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ARS Home » Midwest Area » Urbana, Illinois » Global Change and Photosynthesis Research » Research » Publications at this Location » Publication #327643

Research Project: Identifying and Manipulating Key Determinants of Photosynthetic Production and Partitioning

Location: Global Change and Photosynthesis Research

Title: Photosynthesis, light use efficiency, and yield of reduced-chlorophyll soybean mutants in field conditions

Author
item Slattery, Rebecca
item VANLOOCKE, ANDY - Former ARS Employee
item Bernacchi, Carl
item ZHU, XIN-GUANG - Chinese Academy Of Sciences
item Ort, Donald

Submitted to: Frontiers in Plant Science
Publication Type: Peer Reviewed Journal
Publication Acceptance Date: 3/27/2017
Publication Date: 4/18/2017
Citation: Slattery, R.A., VanLoocke, A., Bernacchi, C.J., Zhu, X., Ort, D.R. 2017. Photosynthesis, light use efficiency, and yield of reduced-chlorophyll soybean mutants in field conditions. Frontiers in Plant Physiology. doi.org/10.3389/fpls.2017.00549.

Interpretive Summary: Soybean is the world’s third most economically important commodity crop. At agricultural planting densities, soybean develops a dense canopy with a leaf area index often greater than six. This creates a situation in which the majority of leaves are experiencing light levels below the light compensation point during most daylight hours and makes it an ideal candidate crop for testing the effects of reduced chl content on ec. In addition, a previous field experiment reported greater Acan in two chl b-deficient soybean mutants compared to the nearly isogenic “Clark” wild type throughout the growing season. However, comprehensive studies of reduced chl effects on soybean at both the leaf and canopy scale have not yet been conducted in the same experiment. Therefore, light green soybean mutants were grown in the field over two growing seasons, one of which implemented a row spacing treatment, to test the hypothesis that reducing chl content will increase leaf and canopy photosynthesis and photosynthetic efficiency, and ultimately lead to greater yields.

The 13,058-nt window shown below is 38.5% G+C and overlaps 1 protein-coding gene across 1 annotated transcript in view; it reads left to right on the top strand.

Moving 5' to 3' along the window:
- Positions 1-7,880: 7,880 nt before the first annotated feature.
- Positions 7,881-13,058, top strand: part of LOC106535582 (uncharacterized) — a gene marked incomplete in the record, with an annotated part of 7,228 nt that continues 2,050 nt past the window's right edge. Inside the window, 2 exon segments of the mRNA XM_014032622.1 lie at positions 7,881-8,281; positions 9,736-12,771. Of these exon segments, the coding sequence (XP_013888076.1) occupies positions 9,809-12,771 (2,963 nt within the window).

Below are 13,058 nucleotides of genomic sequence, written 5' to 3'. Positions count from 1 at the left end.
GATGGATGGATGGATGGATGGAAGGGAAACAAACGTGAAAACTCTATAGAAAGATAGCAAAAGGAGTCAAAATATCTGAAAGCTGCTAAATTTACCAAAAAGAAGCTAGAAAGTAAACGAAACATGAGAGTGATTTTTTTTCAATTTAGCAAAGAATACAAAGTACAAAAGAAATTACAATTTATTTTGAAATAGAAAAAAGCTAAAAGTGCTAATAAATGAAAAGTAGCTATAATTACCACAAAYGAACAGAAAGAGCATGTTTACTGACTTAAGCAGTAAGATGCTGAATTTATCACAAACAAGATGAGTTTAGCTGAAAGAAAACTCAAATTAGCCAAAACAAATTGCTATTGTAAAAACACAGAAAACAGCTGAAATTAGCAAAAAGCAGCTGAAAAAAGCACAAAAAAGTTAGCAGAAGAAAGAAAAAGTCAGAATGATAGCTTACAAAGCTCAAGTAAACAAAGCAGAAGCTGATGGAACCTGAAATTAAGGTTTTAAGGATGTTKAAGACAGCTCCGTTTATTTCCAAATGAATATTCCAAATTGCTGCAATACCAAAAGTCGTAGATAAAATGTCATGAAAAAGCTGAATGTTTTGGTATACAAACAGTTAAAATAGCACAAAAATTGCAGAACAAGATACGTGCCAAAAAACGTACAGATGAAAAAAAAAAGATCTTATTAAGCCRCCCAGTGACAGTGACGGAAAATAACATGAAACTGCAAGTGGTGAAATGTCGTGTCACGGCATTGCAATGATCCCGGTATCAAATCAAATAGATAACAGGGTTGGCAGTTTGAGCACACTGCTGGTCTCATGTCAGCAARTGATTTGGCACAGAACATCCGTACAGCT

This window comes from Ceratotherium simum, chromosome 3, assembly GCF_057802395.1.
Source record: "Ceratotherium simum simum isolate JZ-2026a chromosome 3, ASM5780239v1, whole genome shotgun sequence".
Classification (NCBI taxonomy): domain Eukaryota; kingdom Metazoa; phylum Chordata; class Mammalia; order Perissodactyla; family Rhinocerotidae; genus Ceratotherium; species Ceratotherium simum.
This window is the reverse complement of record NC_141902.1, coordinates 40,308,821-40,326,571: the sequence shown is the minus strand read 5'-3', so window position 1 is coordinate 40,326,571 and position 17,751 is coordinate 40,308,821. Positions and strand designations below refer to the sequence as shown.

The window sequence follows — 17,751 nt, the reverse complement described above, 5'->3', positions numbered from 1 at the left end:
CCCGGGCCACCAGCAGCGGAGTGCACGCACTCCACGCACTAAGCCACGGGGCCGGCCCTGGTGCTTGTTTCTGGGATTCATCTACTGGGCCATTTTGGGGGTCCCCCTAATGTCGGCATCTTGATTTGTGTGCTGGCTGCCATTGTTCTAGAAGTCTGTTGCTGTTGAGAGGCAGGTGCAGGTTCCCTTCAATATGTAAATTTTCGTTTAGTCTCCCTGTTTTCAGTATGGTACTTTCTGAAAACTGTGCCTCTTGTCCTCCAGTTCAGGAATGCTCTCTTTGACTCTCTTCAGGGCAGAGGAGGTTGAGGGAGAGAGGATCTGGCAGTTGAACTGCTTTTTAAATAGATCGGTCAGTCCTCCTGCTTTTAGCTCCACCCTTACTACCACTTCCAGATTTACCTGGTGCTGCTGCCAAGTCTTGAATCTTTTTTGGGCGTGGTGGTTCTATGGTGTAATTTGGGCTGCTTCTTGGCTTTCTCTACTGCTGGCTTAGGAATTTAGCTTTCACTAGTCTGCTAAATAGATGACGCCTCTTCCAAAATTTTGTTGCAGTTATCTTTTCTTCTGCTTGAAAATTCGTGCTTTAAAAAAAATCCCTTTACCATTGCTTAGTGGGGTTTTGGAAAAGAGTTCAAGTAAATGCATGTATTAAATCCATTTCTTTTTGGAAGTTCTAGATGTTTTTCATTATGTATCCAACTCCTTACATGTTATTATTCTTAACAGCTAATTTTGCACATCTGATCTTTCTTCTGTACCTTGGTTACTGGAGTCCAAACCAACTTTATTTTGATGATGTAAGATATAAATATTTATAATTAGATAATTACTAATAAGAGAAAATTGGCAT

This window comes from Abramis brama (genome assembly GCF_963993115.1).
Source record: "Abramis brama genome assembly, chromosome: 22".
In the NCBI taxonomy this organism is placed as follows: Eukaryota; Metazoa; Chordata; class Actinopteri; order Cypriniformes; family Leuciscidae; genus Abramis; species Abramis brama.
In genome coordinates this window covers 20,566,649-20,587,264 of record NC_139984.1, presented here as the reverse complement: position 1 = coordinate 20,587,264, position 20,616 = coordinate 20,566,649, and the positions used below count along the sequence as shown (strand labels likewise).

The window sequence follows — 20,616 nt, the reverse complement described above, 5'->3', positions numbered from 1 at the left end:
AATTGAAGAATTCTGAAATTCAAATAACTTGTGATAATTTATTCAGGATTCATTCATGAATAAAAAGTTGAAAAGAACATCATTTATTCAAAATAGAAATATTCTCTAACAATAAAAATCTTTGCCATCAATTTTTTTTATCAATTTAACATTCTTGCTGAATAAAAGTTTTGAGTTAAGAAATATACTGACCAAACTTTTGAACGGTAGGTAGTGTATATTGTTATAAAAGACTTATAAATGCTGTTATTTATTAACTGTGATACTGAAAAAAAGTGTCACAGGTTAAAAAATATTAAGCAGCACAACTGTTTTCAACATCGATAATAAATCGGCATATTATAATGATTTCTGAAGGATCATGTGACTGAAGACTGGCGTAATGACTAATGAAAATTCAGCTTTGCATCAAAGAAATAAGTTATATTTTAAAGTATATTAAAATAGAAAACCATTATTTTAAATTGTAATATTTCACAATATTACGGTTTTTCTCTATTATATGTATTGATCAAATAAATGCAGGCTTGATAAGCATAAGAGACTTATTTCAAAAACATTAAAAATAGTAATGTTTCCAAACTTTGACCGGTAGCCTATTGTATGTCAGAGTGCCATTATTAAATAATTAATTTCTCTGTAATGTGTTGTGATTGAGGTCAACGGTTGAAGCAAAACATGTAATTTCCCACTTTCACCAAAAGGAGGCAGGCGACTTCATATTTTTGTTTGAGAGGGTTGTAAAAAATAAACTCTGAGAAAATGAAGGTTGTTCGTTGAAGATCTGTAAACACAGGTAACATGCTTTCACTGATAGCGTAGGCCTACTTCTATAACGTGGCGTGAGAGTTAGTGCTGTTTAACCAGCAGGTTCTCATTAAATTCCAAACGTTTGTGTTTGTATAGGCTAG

Technical Abstract: Reducing chlorophyll (chl) content may improve the conversion efficiency of absorbed radiation into biomass (ec) and therefore yield in dense monoculture crops by improving light penetration and distribution within the canopy. Modeling suggests that reducing chl content may also reduce leaf temperature, increase water use efficiency (WUE), and allow for the diversion of nitrogen to rate-limiting photosynthetic enzymes. The effects of reduced chl on leaf and canopy processes were studied in chl b deficient soybean mutants during the 2012 and 2013 growing seasons. Chl deficiency showed the greatest benefit to leaf photosynthetic light use efficiency early in the growing season when mutant chl content was lowest at ~65 % of the WT. ec was not significantly different between genotypes, and seed yield was similar or greater in WT. The mutant canopies absorbed less energy over the growing season, and the specific mutation causing chl deficiency was associated with lower WUE and thus greater susceptibility of the mutants to the drought conditions that occurred both years of the field study. Therefore, a more fine-tuned approach to maintaining optimal chl content throughout the growing season while avoiding detrimental pleiotropic effects of the mutations will be needed to see the anticipated improvement of canopy ec and yield of the light green phenotype.